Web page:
What are the differences between these two phrasal verbs and what are the best situations to use each?
These two are more or less equivalent. They can both be used for the situation where A and B speak to each other. "Speak to" can also be used for the situation where A talks and B listens without speaking.
You are more likely to encounter speak with in American English, which employs the verb + with construction (speak with, meet with) very much more than British English does.
I remember hearing a clip of Laura Bush speaking on the radio (I think to the people of Afghanistan) and saying how pleased she was to be "speaking with you" and to British English ears it sounded very odd. On the radio, how are you doing anything other than speaking to your audience?
I have seen "Speak to" being used when there is a monologue kind of a situation, A speaks and B listens. Refer Shinto's answer. This has reference to instructing, reprimanding and situations like this.
"Speak with" is a more neutral kind of a term implying a bidirectional communication.
Yes, we can see from the OED entries that both "speak to" and "speak with" have been in use in British English for quite a while. However, this is another famous example of a divide between BrE and AmE. In BrE the more common preposition in the twentieth century was "speak TO somebody". Martin Parrott argues that "speak to" is standard (British) English, whereas "speak with somebody" has been stigmatised as a lower-class variant. Under the influence of AmE, the variant "speak with somebody" is considered more acceptable in BrE. Looking forward to ngrams or BNC results! :)
However, even in AmE there is a difference between "speak with" and "speak to". For example, the President of the US speaks to the nation.
As for "meet somebody" and "meet with somebody" - also another famous example - I'll post a quote from Pocket Fowler's:
"meet. There are two uses that deserve attention. 1. It is a transitive verb and so it is possible to meet someone, or simply meet. Idiomatically one meets with a circumstance rather than a person, typically something unpleasant or unwelcome; or one meets with a response or reaction, again often unfavourable (This may not meet with the approval of the parents / Her appointment as chief vet met with sniffiness among some farmers).
Now meet is increasingly used with the link word with (or up with, based on meet up) when people are involved, typically in contexts involving prolonged discussion or dealings (the people who will be meeting with the Secretary of State / A few weeks later I met up with them again). This is not entirely a new use: it is recorded in the OED from the 17c in the sense of casual or accidental encounter, including this quotation of 1740 from David Hume: ‘Tis…rare to meet with persons, who can pardon another any opposition he makes to their interest’. It is true to say however that meet with has become fashionable again in contexts of intentional or arranged meeting under the influence of AmE, and tends to be used in contexts where plain meet would be more usual" [emphasis mine - Alex B.]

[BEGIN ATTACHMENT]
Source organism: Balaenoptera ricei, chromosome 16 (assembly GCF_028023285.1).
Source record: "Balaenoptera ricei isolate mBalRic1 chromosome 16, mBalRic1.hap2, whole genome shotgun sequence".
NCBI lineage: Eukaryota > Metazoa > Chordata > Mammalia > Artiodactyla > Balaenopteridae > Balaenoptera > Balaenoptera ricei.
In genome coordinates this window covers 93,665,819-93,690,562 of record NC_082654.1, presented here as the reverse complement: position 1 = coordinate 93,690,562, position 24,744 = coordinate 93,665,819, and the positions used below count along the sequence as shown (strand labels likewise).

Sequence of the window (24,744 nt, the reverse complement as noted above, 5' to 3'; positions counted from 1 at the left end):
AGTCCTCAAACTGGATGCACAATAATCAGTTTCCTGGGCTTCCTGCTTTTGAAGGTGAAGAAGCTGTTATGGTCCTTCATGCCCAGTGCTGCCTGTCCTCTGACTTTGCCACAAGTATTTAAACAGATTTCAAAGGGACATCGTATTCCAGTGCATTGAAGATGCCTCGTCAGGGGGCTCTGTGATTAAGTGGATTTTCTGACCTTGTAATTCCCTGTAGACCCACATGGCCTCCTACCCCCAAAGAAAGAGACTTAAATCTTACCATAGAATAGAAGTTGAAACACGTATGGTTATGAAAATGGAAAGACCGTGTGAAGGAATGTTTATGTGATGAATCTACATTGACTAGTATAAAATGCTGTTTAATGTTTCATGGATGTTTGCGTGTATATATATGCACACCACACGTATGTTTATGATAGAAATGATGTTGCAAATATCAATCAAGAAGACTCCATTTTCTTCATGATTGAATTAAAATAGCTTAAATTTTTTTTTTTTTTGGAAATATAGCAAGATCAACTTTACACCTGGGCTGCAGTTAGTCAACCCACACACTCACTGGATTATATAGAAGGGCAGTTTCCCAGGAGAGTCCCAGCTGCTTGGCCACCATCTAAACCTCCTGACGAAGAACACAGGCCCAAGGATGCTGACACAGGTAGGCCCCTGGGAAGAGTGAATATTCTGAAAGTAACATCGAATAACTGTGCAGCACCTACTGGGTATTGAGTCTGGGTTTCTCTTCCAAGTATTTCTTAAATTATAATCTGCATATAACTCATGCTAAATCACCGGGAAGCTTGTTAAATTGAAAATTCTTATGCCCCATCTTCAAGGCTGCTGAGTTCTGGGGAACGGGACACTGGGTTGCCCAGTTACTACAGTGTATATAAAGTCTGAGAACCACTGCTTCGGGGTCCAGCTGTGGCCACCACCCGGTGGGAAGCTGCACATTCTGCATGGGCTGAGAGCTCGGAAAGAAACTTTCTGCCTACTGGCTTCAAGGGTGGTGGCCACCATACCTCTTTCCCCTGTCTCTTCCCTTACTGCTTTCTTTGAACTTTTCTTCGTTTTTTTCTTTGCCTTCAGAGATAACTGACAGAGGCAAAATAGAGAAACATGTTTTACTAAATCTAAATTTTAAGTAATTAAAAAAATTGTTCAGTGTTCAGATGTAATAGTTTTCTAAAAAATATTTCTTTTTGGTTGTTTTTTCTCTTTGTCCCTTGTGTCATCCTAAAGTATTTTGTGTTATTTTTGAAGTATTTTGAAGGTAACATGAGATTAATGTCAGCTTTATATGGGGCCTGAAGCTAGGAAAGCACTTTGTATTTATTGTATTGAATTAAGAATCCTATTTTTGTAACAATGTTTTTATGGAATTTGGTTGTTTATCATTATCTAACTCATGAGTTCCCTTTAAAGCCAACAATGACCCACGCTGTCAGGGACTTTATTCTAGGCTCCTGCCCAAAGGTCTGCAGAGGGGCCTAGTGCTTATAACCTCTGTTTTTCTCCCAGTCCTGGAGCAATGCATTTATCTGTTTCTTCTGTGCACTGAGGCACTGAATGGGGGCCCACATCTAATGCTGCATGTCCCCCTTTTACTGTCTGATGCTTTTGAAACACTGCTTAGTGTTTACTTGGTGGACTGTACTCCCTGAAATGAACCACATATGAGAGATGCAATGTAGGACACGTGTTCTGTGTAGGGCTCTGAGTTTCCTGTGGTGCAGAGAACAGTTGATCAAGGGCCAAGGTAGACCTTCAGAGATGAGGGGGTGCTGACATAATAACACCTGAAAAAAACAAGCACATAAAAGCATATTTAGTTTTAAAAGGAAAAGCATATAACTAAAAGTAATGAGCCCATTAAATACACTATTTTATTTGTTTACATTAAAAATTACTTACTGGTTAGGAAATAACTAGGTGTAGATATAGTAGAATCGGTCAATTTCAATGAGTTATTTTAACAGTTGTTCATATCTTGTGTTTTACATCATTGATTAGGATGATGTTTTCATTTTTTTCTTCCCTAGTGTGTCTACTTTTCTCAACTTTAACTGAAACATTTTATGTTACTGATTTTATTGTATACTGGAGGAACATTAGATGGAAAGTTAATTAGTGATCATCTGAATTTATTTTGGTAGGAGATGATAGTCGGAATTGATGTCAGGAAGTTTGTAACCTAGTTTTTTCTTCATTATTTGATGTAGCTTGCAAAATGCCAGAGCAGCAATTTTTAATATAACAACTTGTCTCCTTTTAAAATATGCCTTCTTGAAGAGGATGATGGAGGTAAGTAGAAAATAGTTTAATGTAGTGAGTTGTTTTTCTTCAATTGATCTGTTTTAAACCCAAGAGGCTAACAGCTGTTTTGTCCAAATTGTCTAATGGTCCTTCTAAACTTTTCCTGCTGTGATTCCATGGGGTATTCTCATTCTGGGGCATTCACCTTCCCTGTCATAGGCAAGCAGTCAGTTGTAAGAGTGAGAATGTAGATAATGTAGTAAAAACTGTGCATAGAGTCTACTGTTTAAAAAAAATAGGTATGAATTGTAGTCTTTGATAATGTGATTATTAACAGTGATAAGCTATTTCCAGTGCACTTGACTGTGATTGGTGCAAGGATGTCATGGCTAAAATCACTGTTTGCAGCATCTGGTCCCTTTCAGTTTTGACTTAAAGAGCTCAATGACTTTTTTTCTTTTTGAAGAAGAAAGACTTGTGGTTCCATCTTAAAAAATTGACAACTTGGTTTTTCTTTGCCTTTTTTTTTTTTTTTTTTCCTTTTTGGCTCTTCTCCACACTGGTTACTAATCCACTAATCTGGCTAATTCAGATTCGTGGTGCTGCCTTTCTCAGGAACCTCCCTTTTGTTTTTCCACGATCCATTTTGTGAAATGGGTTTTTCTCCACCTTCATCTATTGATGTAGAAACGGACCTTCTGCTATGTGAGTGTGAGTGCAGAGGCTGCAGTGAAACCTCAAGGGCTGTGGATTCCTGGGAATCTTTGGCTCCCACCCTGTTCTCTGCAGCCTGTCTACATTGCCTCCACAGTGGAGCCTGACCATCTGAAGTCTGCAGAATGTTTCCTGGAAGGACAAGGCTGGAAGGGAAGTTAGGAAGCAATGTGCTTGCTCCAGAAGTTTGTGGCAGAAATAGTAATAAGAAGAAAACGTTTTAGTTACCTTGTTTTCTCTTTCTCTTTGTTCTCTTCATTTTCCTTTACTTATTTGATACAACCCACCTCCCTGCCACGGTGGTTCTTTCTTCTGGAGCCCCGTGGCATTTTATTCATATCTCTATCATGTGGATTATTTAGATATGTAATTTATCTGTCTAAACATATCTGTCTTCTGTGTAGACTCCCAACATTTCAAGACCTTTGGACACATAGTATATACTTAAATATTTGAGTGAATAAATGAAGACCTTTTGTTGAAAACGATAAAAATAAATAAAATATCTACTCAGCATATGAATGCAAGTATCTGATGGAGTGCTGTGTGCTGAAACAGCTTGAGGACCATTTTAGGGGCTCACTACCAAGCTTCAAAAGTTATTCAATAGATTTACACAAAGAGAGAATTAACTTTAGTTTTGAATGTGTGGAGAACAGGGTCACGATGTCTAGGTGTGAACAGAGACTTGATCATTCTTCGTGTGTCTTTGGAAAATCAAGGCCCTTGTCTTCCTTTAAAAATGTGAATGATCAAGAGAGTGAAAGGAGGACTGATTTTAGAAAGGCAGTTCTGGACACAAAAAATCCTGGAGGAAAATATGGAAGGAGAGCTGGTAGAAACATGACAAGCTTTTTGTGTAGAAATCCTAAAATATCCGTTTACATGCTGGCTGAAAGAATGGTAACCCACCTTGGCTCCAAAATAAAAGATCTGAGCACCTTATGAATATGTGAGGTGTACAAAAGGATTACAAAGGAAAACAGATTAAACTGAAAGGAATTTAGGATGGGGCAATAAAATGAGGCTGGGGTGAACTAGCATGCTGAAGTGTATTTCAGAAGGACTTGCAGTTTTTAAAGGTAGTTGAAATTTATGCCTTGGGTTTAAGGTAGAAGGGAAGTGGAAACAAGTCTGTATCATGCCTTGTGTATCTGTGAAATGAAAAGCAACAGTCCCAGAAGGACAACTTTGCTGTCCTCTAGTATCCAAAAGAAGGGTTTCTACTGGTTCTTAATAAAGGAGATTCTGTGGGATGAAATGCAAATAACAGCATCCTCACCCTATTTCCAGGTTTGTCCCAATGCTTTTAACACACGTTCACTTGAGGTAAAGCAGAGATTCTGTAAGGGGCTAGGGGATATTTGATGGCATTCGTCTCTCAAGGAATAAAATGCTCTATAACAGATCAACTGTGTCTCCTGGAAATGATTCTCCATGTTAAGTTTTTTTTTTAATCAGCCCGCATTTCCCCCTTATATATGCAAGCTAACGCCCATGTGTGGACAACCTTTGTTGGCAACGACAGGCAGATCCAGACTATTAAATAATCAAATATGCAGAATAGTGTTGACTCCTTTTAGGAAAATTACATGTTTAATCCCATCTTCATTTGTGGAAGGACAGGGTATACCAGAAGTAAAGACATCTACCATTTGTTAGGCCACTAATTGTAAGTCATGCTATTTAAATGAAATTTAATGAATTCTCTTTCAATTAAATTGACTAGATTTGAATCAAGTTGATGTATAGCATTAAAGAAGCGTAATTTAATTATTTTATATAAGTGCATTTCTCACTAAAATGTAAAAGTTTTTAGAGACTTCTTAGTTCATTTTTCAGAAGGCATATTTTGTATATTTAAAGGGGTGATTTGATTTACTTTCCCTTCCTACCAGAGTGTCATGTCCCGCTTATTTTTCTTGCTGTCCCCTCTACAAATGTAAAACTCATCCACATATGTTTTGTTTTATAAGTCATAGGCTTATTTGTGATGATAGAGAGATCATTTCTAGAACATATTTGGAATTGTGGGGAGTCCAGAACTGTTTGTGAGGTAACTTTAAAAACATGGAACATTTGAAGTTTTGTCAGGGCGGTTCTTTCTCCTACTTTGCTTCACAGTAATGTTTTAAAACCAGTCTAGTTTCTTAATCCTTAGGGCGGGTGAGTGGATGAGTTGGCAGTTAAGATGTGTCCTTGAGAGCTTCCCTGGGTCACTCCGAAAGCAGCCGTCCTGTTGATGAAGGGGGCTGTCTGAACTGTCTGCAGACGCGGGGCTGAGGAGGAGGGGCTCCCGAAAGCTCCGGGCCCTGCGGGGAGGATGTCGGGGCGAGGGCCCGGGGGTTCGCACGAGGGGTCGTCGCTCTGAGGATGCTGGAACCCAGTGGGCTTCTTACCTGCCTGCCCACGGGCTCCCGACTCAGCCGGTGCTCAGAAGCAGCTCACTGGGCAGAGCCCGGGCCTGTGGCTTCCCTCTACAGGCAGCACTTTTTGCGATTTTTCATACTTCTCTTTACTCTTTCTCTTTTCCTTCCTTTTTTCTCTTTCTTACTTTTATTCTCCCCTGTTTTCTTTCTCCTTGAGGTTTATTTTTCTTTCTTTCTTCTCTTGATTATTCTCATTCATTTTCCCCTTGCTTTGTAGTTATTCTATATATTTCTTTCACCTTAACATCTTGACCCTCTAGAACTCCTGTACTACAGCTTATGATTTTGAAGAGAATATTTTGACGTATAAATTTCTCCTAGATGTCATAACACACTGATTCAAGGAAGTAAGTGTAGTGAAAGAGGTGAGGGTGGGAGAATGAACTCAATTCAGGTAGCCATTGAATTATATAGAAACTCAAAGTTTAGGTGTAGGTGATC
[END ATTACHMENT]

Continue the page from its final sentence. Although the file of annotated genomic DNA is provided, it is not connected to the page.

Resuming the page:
"meet" Pocket Fowler's Modern English Usage. Ed. Robert Allen. Oxford University Press, 2008. Oxford Reference Online.
hawbsl is right. You are more likely to encounter speak with in American English.
It's not really used in the UK. I have only heard speak with being used by Americans, on American TV programmes and films. I remember this because it was so unusual and odd that it surprised me.
It's the same with the words meet with. This one was particularly odd to me, because the word meet on its own is normally enough. It puzzled me for a while until I heard it used in other American TV programmes and I researched the use of it. From a British perspective, it is an unnecessary extra to add the word with to the word meet.
To answer your questions directly, it seems that the differences between these are in their use. The best situations to use them will depend on whether you are speaking American English or not. You can use them if you speak American English, but otherwise they are not necessary and sound odd — particularly to English and other British people.
This answer has two portions, one on to speak with/to, which is what the question asked, and one on to meet with, which came up in comments to another answer. You will note in the reference citation that speak is from the OED2 in 1989, whereas talk is from the OED3 in 2001. Only the latter is called out as now being chiefly North American in contemporary usage, and even there many illustrations from British literature of an era slightly earlier than our own are given.
to speak with / to ━━
The OED makes does not call out either of the two phrasal verbs “to speak with ━━” or “to speak to ━━” as being more commonly seen in Britain vs elsewhere.
Here is the first sense for “to speak with ━━ ”:
So if it indeed true that “speaking with someone” is now perceived to be somehow un-British, this is not reflected in the OED as of 1989, nor in the English literature citated.
The phrasal verb “to speak to ━━” has several senses.
Here is the proper citation:
to meet with
In contrast, the OED does say that for the second of its senses, usage of “to meet with” has apparently recently waned in Britain, although it was once common enough. I’ll omit the citations for all but the second sense, as that is the relevant sense for the meaning under discussion.
The requisite source citation is:
As I mentioned in comments, for me, there can be a difference in aspect between meeting someone and meeting with someone. The former can be used for an instance of time, while the latter can be used for a duration.
Therefore you can meet someone at a pub, or meet them for a cup of coffee, or meet them for the first time.
However, when meeting with someone, you can say how long that meeting took place, so I could meet with them for two hours.